Passive investing

On the other hand, passive investing is the equivalent of an airplane on autopilot as compared to one flying manually. You'll still get good results over the long run, and the effort required is far less.

In a nutshell, passive investing involves putting your money to work in investment vehicles where someone else is doing the hard work. Mutual fund investing is an example of this strategy. Or you can use a hybrid approach. For example, you can hire a financial or investment advisor -- or use a robo-advisor to construct and implement an investment strategy on your behalf.

Passive investing

More simplicity, more stability, more predictability

  • Hands-off approach.
  • Moderate returns.
  • Tax advantages.

Active investing

More work, more risk, more potential reward

  • You do the investing yourself (or through a portfolio manager).
  • Lots of research.
  • Potential for huge, life-changing returns.

2. Your budget

2. Your budget

How much money do you have to invest?

You may think you need a large sum of money to start a portfolio, but you can begin investing with $100. We also have great ideas for investing $1,000.

Here's the point. The amount of money you're starting with isn't the most important thing. Instead, the big question is whether you're financially ready to invest and to invest frequently over time.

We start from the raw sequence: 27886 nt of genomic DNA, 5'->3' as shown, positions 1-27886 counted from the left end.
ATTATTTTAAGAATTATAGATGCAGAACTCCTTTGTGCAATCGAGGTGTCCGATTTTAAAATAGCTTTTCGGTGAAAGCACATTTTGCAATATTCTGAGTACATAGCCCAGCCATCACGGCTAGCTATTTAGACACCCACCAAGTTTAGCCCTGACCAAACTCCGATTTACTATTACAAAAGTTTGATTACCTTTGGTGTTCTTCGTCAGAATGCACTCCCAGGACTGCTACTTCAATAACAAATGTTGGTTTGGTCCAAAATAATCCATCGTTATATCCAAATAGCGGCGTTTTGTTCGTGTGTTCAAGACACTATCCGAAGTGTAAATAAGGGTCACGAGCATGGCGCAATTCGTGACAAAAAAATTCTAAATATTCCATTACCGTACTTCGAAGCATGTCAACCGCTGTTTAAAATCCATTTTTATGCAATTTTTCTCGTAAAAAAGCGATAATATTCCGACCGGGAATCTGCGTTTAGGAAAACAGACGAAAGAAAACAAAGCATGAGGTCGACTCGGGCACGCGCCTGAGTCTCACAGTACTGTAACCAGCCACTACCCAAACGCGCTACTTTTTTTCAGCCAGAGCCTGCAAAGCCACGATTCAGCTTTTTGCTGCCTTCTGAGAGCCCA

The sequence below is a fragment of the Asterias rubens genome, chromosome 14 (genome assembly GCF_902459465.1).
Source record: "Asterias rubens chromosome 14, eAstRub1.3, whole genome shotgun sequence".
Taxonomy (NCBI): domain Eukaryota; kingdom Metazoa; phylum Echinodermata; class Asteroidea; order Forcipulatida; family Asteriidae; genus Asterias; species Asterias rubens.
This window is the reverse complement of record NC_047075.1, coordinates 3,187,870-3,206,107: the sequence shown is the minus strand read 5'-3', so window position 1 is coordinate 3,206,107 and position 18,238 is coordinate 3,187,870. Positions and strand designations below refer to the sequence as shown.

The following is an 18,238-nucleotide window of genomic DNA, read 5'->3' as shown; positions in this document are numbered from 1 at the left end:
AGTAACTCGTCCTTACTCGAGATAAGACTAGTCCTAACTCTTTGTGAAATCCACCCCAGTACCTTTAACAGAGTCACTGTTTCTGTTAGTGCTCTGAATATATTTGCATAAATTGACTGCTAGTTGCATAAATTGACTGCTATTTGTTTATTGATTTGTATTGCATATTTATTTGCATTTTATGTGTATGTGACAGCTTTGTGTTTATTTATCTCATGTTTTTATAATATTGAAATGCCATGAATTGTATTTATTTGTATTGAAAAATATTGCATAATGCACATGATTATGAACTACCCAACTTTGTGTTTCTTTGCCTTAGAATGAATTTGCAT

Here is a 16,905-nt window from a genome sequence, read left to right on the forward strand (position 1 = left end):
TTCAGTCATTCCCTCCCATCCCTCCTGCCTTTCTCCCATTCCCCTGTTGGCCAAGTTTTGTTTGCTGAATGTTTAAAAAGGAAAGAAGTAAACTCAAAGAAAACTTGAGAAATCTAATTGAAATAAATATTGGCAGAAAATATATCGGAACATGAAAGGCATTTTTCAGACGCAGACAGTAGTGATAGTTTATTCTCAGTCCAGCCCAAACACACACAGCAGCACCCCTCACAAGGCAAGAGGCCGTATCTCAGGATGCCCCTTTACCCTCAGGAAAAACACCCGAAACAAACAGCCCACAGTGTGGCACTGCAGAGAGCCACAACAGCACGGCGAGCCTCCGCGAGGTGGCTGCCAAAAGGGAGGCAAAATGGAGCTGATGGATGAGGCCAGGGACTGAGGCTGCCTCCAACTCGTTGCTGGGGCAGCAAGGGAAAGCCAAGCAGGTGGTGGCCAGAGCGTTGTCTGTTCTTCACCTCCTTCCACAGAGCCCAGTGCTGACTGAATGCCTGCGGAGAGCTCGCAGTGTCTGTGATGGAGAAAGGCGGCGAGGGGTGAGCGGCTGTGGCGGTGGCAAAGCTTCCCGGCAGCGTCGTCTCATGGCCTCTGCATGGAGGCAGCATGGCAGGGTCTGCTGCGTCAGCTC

One important step to take before investing is to establish an emergency fund. This is cash set aside in a form that makes it available for quick withdrawal, such as a savings account. Most investments, whether stocks, mutual funds, or real estate, have some level of risk. You never want to find yourself forced to divest (or sell) these investments in a time of need. The emergency fund is your safety net to avoid this.

Most financial planners suggest an ideal amount for an emergency fund is enough to cover six months' worth of expenses. Although this is certainly a good target, you don't need this much set aside before you can invest -- the point is that you just don't want to have to sell your investments every time you get a flat tire or have some other unforeseen expense pop up.

It's also a smart idea to get rid of any high-interest debt (like credit cards) before starting to invest. Think of it this way -- the stock market has historically produced returns of 9% to 10% annually over long periods. If you invest your money at these types of returns and simultaneously pay 25% interest (the average credit card interest rate in December 2023) to your creditors, you're putting yourself in a position to lose money over the long run.

3. Your risk tolerance

3. Your risk tolerance